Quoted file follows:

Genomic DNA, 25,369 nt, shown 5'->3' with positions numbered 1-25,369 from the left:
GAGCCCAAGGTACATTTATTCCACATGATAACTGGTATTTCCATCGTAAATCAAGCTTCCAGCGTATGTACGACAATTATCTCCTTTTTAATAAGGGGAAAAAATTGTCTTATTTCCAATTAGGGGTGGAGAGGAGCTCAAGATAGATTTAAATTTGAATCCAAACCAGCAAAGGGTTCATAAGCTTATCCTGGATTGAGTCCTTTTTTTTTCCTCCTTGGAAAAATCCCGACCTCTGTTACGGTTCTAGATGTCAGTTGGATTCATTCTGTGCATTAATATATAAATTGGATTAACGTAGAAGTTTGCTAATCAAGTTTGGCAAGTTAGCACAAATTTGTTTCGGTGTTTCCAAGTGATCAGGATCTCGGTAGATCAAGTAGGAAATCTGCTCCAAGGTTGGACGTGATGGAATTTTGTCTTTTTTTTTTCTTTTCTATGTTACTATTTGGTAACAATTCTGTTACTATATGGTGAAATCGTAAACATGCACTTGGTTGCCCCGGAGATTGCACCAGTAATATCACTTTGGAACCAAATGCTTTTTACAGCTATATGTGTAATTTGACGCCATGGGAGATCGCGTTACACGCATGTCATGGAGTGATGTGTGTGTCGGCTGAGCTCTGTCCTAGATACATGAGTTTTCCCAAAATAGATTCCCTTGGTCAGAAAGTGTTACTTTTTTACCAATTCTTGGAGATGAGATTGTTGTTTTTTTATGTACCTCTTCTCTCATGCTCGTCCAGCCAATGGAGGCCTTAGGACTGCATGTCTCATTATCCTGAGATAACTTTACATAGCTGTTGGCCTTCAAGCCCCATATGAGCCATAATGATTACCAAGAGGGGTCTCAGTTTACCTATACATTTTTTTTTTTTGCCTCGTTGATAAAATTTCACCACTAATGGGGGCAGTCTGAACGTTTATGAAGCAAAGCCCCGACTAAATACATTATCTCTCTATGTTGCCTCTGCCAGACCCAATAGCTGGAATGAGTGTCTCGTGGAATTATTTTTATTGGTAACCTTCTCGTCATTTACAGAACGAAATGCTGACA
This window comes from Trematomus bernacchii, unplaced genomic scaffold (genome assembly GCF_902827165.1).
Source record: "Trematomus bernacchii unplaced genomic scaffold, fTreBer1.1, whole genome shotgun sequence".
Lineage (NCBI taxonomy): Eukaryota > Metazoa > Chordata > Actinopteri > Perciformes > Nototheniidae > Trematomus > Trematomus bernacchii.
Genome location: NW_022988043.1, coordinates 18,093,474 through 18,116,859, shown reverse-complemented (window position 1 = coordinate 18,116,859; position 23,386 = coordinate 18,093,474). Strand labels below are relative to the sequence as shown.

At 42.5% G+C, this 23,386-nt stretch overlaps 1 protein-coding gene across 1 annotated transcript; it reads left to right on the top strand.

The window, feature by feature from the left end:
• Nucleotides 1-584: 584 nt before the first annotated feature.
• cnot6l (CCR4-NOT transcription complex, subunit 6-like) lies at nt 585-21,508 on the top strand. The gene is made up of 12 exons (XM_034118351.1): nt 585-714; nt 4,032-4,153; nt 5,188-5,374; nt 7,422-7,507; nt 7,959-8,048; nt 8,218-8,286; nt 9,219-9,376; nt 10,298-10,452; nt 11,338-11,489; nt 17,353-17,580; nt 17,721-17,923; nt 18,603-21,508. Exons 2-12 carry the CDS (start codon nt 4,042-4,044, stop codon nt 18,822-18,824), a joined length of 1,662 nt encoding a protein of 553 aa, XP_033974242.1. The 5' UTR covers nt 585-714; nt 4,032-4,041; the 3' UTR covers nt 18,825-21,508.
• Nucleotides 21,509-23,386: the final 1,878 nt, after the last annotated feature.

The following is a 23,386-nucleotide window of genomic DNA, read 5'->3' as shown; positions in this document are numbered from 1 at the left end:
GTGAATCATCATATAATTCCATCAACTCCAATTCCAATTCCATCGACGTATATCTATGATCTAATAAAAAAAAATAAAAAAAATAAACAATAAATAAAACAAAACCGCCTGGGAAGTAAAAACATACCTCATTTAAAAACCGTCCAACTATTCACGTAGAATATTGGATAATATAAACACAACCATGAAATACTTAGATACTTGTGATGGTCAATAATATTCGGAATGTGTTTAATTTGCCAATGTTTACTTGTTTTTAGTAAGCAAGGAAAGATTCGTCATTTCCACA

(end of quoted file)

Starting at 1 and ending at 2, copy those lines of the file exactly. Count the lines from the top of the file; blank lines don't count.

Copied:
Genomic DNA, 25,369 nt, shown 5'->3' with positions numbered 1-25,369 from the left:
GAGCCCAAGGTACATTTATTCCACATGATAACTGGTATTTCCATCGTAAATCAAGCTTCCAGCGTATGTACGACAATTATCTCCTTTTTAATAAGGGGAAAAAATTGTCTTATTTCCAATTAGGGGTGGAGAGGAGCTCAAGATAGATTTAAATTTGAATCCAAACCAGCAAAGGGTTCATAAGCTTATCCTGGATTGAGTCCTTTTTTTTTCCTCCTTGGAAAAATCCCGACCTCTGTTACGGTTCTAGATGTCAGTTGGATTCATTCTGTGCATTAATATATAAATTGGATTAACGTAGAAGTTTGCTAATCAAGTTTGGCAAGTTAGCACAAATTTGTTTCGGTGTTTCCAAGTGATCAGGATCTCGGTAGATCAAGTAGGAAATCTGCTCCAAGGTTGGACGTGATGGAATTTTGTCTTTTTTTTTTCTTTTCTATGTTACTATTTGGTAACAATTCTGTTACTATATGGTGAAATCGTAAACATGCACTTGGTTGCCCCGGAGATTGCACCAGTAATATCACTTTGGAACCAAATGCTTTTTACAGCTATATGTGTAATTTGACGCCATGGGAGATCGCGTTACACGCATGTCATGGAGTGATGTGTGTGTCGGCTGAGCTCTGTCCTAGATACATGAGTTTTCCCAAAATAGATTCCCTTGGTCAGAAAGTGTTACTTTTTTACCAATTCTTGGAGATGAGATTGTTGTTTTTTTATGTACCTCTTCTCTCATGCTCGTCCAGCCAATGGAGGCCTTAGGACTGCATGTCTCATTATCCTGAGATAACTTTACATAGCTGTTGGCCTTCAAGCCCCATATGAGCCATAATGATTACCAAGAGGGGTCTCAGTTTACCTATACATTTTTTTTTTTTGCCTCGTTGATAAAATTTCACCACTAATGGGGGCAGTCTGAACGTTTATGAAGCAAAGCCCCGACTAAATACATTATCTCTCTATGTTGCCTCTGCCAGACCCAATAGCTGGAATGAGTGTCTCGTGGAATTATTTTTATTGGTAACCTTCTCGTCATTTACAGAACGAAATGCTGACA